“Worst is behind us” after UK dividends halve in Q3, finds Link Group


UK dividends are showing “positive signs” of a future recovery after almost halving to a headline total of GBP18 billion in the third quarter of 2020, according to the latest UK Dividend Monitor from global financial administrators Link Group. 

Over the past three months, dividends have slumped by 49.1 per cent, making it the lowest third quarter total since 2010, when the UK was suffering the aftermath of the Global Financial Crisis.

“Though by any normal standards a fall of this magnitude is terrible for investors, it is significantly better than the 57.2 per cent drop in the second quarter,” writes Link Group.

Banks accounted for almost two fifths of the GBP14.5 billion cuts in the third quarter of 2020, as they remain barred from paying dividends by the Bank of England until 2021. 

Meanwhile, the oil sector contributed another fifth to the cuts, which Link Group says will be “longer lasting” than the cuts made by banks. The UK’s oil giants, Shell and BP are making a “permanent change” in order to ensure that they are able to sustain dividend payments in the future, as they respond to changing energy priorities. 

“The good news is that the worst is now behind us and the fourth quarter should look a little better than the third,” writes Link Group.

For 2021, Link Group suggests a “best-case” dividend increase of 15 per cent for, totalling GBP69.6 billion, which would bring income back to levels last seen in 2013. 

“This is partly because those companies that want to cut have already done so, limiting the downside to our figures. But it also reflects the likely restarting of dividends by companies like Bunzl and Land Securities; those like Ferguson, Softcat, and Bodycote which intend to catch up on payments missed earlier this year too; and positive signs from firms as diverse as Diageo, Hargreaves Lansdown, and Biffa, all of which we had marked as vulnerable to Q4 cuts.”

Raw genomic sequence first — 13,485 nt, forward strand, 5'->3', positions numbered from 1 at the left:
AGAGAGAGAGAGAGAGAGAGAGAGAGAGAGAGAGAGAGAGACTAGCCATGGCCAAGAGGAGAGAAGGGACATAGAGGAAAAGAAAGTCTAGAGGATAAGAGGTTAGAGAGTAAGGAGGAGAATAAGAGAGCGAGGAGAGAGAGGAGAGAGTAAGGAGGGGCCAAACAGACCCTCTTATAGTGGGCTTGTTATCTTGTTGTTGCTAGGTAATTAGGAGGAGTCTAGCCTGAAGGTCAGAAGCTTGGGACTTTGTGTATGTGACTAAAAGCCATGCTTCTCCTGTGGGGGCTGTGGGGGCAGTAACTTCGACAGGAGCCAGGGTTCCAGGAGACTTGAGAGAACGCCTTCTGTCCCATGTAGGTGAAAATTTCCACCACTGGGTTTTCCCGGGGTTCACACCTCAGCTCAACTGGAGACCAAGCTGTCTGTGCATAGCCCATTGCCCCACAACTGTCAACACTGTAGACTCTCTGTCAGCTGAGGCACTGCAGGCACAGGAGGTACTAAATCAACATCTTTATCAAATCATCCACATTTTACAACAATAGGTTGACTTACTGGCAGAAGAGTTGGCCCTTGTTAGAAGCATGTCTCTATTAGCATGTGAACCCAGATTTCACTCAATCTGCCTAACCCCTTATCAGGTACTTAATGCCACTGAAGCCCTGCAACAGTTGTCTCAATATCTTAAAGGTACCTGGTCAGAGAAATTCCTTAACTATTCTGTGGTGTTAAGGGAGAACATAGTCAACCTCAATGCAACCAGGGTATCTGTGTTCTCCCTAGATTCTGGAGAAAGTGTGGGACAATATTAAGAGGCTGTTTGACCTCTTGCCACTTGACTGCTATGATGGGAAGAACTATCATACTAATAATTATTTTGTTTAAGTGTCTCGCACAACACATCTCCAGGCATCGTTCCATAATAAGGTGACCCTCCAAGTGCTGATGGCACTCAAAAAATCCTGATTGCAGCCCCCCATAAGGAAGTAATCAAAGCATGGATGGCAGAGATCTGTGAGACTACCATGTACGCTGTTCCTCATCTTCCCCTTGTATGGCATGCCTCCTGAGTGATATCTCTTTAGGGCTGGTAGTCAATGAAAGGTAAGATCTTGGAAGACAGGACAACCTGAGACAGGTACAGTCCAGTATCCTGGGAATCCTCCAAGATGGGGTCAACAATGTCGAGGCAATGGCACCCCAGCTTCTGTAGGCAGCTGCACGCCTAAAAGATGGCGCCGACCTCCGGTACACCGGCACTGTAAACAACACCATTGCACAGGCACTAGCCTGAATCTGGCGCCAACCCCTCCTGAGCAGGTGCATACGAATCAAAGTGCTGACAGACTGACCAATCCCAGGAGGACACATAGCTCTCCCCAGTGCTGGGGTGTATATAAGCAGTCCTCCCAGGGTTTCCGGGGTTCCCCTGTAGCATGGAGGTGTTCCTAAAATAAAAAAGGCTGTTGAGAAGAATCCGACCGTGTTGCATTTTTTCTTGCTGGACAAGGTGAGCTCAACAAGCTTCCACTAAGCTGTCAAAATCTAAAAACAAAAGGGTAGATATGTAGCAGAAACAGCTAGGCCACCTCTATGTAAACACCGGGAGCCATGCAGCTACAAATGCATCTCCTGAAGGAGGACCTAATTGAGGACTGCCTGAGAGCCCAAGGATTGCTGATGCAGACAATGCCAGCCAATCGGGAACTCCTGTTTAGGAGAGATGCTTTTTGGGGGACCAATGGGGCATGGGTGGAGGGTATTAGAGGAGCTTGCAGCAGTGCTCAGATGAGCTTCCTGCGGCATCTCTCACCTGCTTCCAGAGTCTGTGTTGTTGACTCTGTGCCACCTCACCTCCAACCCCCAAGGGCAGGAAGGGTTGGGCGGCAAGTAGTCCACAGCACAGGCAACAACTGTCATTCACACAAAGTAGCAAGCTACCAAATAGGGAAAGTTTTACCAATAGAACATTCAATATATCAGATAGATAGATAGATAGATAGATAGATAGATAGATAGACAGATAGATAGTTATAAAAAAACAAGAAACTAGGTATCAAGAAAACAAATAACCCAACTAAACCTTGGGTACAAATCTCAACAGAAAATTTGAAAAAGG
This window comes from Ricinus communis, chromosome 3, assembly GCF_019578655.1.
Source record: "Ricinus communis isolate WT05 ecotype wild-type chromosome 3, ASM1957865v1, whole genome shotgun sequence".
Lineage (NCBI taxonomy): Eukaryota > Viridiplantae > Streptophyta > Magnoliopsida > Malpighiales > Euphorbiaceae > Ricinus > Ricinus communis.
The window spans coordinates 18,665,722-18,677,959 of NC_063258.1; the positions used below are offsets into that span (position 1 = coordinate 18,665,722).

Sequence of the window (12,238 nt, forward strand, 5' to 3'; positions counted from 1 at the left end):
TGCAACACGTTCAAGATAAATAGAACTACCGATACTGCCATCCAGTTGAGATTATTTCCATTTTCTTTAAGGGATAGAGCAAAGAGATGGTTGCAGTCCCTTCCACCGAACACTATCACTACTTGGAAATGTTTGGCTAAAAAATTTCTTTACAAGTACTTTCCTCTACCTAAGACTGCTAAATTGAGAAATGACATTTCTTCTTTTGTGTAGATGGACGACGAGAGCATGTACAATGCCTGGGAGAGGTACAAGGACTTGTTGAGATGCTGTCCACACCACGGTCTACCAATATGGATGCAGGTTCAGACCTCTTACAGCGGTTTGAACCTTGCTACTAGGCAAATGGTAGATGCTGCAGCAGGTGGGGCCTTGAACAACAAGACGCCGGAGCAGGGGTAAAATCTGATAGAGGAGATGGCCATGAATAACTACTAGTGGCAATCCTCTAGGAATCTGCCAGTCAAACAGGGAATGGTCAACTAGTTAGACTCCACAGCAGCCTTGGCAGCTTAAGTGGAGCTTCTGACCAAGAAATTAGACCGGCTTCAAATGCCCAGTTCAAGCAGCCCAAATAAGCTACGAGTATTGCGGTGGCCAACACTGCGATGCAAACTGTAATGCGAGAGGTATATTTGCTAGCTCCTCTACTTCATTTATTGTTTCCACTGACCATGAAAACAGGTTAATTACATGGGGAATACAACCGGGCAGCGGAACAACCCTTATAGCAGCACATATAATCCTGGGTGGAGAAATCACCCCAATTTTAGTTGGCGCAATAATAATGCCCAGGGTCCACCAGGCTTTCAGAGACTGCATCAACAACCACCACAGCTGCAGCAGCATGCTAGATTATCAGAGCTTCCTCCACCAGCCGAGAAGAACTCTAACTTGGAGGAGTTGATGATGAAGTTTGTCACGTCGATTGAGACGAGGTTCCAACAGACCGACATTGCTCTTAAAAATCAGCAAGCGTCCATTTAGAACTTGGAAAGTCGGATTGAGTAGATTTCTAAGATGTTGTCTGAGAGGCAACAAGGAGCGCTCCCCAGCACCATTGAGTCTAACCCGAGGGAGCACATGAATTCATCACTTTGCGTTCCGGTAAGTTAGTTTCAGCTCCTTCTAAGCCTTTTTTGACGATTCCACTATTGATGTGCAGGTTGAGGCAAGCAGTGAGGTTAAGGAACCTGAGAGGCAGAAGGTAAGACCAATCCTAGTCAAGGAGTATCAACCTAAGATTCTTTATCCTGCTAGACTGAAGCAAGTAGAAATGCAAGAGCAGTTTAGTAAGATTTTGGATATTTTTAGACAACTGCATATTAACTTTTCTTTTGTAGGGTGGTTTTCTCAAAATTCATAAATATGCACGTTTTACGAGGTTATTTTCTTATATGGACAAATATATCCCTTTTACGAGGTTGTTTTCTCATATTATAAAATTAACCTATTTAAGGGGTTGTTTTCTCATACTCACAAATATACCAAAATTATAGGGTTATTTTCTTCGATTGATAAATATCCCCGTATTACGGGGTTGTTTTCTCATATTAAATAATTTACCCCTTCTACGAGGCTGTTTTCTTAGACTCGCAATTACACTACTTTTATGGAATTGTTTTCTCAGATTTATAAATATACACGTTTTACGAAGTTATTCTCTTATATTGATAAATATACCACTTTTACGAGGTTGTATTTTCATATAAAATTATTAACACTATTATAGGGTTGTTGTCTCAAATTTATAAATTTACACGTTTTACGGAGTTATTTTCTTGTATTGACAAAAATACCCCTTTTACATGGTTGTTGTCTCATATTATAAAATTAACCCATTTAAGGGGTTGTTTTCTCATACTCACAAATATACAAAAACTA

On the other hand, a “worst-case” scenario delivers a 6 per cent increase to a total of GBP63.5 billion, last seen in 2012.

British American Tobacco is set to become the UK’s top dividend payer in 2020, supplanting the UK oil majors and HSBC, which is currently barred from paying dividends. 

Link Group notes says that the “huge uncertainty” of the ongoing pandemic is likely to spell more sharp year-on-year declines in dividends into the first quarter of 2021. 

“We reach the peak-to-trough decline on the anniversary of the first lockdown at the end of Q1. Thereafter, the comparisons will start to look more favourable and we expect to see the start of a bounce back,” Link group continues.

“Oil dividends will not increase significantly (if at all), so the big question will be whether the Bank of England permits the banks to begin distributing again. Beyond the obvious economic impacts on their trading, the extent to which companies in other sectors have taken government support will influence their freedom to pay shareholders too.”

In 2020, Link Group estimates that headline UK dividends will fall to GBP61.2 billion on a best-case basis or GBP60.6 billion on a worst case basis, a decline of 44.6 per cent and 45.2 per cent, respectively.